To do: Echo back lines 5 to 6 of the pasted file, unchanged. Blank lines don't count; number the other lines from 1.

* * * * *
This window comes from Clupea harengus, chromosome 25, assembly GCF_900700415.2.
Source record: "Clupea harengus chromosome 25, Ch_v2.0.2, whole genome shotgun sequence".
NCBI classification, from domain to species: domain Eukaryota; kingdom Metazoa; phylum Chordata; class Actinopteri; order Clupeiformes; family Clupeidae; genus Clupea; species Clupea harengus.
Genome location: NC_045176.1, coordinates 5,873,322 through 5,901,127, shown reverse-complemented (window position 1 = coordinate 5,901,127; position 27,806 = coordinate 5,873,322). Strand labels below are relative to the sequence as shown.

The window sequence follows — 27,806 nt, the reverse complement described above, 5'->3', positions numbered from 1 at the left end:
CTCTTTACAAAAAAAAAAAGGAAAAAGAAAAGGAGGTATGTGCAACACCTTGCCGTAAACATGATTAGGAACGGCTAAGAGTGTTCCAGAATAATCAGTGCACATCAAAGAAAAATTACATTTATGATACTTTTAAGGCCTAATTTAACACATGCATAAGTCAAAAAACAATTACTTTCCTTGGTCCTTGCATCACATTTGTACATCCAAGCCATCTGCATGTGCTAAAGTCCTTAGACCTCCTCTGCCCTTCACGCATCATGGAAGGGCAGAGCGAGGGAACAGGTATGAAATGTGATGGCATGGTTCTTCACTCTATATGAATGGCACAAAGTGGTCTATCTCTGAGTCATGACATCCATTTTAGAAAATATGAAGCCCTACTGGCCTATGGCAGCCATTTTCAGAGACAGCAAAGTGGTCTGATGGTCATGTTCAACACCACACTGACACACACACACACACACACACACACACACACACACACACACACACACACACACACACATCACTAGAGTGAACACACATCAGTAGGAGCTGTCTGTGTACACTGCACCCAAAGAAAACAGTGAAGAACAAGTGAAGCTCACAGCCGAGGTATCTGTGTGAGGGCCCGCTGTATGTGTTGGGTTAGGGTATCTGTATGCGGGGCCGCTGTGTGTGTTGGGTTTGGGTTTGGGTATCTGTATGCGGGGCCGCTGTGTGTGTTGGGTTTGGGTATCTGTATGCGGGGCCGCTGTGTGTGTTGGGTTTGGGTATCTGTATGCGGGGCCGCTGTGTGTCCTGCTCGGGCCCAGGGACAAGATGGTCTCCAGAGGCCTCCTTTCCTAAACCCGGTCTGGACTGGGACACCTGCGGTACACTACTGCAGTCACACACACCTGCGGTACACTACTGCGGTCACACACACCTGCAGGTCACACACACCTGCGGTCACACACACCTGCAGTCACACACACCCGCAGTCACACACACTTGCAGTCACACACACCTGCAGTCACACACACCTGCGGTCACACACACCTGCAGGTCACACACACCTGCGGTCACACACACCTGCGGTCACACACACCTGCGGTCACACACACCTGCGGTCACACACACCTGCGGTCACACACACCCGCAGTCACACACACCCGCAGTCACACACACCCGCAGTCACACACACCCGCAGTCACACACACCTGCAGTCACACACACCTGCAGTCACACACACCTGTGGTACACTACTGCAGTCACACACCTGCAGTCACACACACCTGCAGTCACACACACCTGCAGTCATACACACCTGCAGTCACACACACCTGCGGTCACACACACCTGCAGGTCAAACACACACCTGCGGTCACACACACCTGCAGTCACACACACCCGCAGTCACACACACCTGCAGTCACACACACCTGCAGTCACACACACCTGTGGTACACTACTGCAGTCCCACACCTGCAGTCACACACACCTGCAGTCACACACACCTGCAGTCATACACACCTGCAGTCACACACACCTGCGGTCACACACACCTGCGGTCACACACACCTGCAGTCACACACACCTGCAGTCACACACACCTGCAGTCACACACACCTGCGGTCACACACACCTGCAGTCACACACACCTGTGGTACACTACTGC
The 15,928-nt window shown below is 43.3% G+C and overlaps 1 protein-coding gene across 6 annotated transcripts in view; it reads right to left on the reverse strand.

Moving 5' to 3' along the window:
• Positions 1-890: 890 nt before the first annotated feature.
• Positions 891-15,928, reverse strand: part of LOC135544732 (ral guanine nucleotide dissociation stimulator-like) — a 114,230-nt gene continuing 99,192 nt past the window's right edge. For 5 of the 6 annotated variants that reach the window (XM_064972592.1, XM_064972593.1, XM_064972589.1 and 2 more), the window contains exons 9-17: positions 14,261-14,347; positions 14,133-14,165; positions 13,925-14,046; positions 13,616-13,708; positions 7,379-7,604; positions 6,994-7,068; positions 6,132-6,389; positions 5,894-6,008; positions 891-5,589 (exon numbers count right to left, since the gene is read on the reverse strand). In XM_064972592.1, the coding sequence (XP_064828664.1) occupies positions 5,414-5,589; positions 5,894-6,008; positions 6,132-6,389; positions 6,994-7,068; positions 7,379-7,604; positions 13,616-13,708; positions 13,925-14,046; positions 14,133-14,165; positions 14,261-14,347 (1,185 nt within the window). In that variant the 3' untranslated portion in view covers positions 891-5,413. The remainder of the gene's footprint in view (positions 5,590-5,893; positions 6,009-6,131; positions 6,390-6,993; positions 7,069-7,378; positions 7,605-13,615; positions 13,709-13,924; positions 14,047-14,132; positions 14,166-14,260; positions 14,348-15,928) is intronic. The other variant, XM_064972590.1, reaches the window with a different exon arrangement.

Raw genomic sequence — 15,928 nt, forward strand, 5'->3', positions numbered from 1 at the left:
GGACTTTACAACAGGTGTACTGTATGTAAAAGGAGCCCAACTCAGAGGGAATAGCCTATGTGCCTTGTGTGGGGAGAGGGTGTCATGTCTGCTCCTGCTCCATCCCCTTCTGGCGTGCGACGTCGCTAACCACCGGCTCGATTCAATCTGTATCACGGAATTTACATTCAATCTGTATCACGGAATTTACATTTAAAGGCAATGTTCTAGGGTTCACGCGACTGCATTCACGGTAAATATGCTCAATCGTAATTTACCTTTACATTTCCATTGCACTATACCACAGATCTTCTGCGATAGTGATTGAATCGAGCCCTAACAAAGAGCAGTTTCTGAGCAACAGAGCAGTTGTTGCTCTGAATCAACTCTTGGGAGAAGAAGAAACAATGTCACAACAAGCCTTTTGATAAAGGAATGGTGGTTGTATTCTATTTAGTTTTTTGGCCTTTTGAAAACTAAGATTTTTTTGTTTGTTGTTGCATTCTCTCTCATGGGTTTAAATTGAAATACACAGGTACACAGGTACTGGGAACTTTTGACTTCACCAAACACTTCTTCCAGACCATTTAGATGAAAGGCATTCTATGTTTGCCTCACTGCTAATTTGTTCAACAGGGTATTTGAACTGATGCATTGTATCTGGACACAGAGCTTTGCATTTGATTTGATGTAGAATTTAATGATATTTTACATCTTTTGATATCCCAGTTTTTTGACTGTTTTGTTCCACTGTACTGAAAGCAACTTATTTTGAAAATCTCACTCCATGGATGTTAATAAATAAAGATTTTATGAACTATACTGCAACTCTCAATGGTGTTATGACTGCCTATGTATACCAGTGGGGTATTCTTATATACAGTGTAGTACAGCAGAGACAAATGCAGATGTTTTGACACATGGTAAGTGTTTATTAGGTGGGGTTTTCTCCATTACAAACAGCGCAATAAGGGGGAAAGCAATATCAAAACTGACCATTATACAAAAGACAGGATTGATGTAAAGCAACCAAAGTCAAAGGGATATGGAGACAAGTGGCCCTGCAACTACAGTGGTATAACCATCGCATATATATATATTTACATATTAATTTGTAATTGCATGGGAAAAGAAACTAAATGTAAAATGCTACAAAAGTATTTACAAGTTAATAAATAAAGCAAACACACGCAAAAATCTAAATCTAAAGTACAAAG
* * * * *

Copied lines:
The window sequence follows — 27,806 nt, the reverse complement described above, 5'->3', positions numbered from 1 at the left end:
CTCTTTACAAAAAAAAAAAGGAAAAAGAAAAGGAGGTATGTGCAACACCTTGCCGTAAACATGATTAGGAACGGCTAAGAGTGTTCCAGAATAATCAGTGCACATCAAAGAAAAATTACATTTATGATACTTTTAAGGCCTAATTTAACACATGCATAAGTCAAAAAACAATTACTTTCCTTGGTCCTTGCATCACATTTGTACATCCAAGCCATCTGCATGTGCTAAAGTCCTTAGACCTCCTCTGCCCTTCACGCATCATGGAAGGGCAGAGCGAGGGAACAGGTATGAAATGTGATGGCATGGTTCTTCACTCTATATGAATGGCACAAAGTGGTCTATCTCTGAGTCATGACATCCATTTTAGAAAATATGAAGCCCTACTGGCCTATGGCAGCCATTTTCAGAGACAGCAAAGTGGTCTGATGGTCATGTTCAACACCACACTGACACACACACACACACACACACACACACACACACACACACACACACACACACACACACATCACTAGAGTGAACACACATCAGTAGGAGCTGTCTGTGTACACTGCACCCAAAGAAAACAGTGAAGAACAAGTGAAGCTCACAGCCGAGGTATCTGTGTGAGGGCCCGCTGTATGTGTTGGGTTAGGGTATCTGTATGCGGGGCCGCTGTGTGTGTTGGGTTTGGGTTTGGGTATCTGTATGCGGGGCCGCTGTGTGTGTTGGGTTTGGGTATCTGTATGCGGGGCCGCTGTGTGTGTTGGGTTTGGGTATCTGTATGCGGGGCCGCTGTGTGTCCTGCTCGGGCCCAGGGACAAGATGGTCTCCAGAGGCCTCCTTTCCTAAACCCGGTCTGGACTGGGACACCTGCGGTACACTACTGCAGTCACACACACCTGCGGTACACTACTGCGGTCACACACACCTGCAGGTCACACACACCTGCGGTCACACACACCTGCAGTCACACACACCCGCAGTCACACACACTTGCAGTCACACACACCTGCAGTCACACACACCTGCGGTCACACACACCTGCAGGTCACACACACCTGCGGTCACACACACCTGCGGTCACACACACCTGCGGTCACACACACCTGCGGTCACACACACCTGCGGTCACACACACCCGCAGTCACACACACCCGCAGTCACACACACCCGCAGTCACACACACCCGCAGTCACACACACCTGCAGTCACACACACCTGCAGTCACACACACCTGTGGTACACTACTGCAGTCACACACCTGCAGTCACACACACCTGCAGTCACACACACCTGCAGTCATACACACCTGCAGTCACACACACCTGCGGTCACACACACCTGCAGGTCAAACACACACCTGCGGTCACACACACCTGCAGTCACACACACCCGCAGTCACACACACCTGCAGTCACACACACCTGCAGTCACACACACCTGTGGTACACTACTGCAGTCCCACACCTGCAGTCACACACACCTGCAGTCACACACACCTGCAGTCATACACACCTGCAGTCACACACACCTGCGGTCACACACACCTGCGGTCACACACACCTGCAGTCACACACACCTGCAGTCACACACACCTGCAGTCACACACACCTGCGGTCACACACACCTGCAGTCACACACACCTGTGGTACACTACTGC